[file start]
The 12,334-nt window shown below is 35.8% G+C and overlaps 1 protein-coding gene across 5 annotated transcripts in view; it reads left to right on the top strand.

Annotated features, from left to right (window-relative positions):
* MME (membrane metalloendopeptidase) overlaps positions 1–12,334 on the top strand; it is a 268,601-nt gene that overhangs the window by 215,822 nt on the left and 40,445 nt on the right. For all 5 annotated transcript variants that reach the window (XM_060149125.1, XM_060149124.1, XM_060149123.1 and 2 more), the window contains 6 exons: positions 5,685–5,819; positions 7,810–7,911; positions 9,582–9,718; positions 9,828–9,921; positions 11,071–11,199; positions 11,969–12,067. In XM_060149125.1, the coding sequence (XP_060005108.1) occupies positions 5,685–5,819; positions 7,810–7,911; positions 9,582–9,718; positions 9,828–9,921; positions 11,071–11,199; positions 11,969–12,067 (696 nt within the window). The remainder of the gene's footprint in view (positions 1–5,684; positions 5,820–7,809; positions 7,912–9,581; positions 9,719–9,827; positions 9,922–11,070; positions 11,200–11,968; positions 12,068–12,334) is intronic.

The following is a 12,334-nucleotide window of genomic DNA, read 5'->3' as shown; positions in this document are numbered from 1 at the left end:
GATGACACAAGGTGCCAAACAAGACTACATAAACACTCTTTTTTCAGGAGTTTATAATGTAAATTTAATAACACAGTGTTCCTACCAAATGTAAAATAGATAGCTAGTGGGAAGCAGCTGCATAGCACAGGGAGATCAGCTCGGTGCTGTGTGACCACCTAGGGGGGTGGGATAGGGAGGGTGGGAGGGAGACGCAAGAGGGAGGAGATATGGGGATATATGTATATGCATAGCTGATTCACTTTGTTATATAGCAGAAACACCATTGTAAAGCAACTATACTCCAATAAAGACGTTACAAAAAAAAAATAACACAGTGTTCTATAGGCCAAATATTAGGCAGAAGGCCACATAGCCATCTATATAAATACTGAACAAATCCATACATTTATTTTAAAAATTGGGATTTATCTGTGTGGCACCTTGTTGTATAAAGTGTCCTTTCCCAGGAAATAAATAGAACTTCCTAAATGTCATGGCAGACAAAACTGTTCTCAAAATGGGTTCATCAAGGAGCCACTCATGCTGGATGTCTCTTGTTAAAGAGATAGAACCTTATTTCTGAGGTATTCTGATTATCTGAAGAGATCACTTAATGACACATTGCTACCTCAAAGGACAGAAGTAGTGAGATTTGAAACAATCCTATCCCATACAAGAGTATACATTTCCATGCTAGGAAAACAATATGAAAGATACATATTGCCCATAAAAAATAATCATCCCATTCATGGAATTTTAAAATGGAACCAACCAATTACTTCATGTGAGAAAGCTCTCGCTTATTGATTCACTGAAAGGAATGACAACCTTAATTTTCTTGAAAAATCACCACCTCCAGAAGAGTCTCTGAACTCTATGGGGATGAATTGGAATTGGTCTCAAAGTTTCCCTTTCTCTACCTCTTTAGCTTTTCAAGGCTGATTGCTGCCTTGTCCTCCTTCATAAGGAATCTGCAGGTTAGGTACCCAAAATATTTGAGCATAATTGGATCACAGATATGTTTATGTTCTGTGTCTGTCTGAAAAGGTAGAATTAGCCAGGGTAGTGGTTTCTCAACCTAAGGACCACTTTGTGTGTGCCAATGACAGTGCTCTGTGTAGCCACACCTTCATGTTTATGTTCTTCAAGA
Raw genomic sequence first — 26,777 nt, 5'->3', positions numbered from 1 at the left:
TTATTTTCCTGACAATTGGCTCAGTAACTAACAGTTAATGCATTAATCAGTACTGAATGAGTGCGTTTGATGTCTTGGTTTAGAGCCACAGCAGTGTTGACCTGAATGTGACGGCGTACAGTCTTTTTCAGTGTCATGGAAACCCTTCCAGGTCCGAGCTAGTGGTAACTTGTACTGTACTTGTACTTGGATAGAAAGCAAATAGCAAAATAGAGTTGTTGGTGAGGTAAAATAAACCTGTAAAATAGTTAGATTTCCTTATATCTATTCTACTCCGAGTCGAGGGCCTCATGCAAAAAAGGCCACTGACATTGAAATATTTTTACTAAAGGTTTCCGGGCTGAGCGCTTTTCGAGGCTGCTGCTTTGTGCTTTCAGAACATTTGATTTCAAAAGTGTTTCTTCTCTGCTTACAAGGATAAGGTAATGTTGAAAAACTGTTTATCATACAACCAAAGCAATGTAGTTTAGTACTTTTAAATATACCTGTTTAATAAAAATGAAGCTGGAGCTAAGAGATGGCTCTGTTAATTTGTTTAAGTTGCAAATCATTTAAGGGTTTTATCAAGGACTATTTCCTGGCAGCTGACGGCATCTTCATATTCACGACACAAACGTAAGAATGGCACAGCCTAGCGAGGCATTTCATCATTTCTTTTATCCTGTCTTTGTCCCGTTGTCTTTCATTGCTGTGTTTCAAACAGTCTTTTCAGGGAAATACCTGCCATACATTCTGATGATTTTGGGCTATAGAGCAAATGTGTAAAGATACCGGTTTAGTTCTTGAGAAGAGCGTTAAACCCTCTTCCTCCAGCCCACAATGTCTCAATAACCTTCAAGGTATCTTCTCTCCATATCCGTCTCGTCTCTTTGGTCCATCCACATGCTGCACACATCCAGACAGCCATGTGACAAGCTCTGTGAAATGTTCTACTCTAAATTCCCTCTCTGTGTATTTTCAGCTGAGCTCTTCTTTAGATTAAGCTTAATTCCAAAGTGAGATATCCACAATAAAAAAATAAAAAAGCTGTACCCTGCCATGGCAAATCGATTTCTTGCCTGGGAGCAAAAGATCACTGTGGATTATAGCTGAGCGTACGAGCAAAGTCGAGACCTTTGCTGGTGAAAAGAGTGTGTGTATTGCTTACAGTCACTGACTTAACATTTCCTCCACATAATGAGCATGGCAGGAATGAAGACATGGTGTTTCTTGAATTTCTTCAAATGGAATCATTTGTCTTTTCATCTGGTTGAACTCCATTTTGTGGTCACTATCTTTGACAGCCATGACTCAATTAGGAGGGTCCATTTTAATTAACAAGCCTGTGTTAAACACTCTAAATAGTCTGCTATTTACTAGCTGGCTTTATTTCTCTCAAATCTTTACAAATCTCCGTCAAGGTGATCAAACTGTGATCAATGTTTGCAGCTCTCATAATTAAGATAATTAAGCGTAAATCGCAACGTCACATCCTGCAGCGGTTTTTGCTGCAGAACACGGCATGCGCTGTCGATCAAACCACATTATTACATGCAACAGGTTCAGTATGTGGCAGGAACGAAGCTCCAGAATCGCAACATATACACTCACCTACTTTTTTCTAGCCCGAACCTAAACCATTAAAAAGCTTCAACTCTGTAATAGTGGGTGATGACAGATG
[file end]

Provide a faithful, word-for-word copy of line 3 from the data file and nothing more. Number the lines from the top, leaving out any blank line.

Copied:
* MME (membrane metalloendopeptidase) overlaps positions 1–12,334 on the top strand; it is a 268,601-nt gene that overhangs the window by 215,822 nt on the left and 40,445 nt on the right. For all 5 annotated transcript variants that reach the window (XM_060149125.1, XM_060149124.1, XM_060149123.1 and 2 more), the window contains 6 exons: positions 5,685–5,819; positions 7,810–7,911; positions 9,582–9,718; positions 9,828–9,921; positions 11,071–11,199; positions 11,969–12,067. In XM_060149125.1, the coding sequence (XP_060005108.1) occupies positions 5,685–5,819; positions 7,810–7,911; positions 9,582–9,718; positions 9,828–9,921; positions 11,071–11,199; positions 11,969–12,067 (696 nt within the window). The remainder of the gene's footprint in view (positions 1–5,684; positions 5,820–7,809; positions 7,912–9,581; positions 9,719–9,827; positions 9,922–11,070; positions 11,200–11,968; positions 12,068–12,334) is intronic.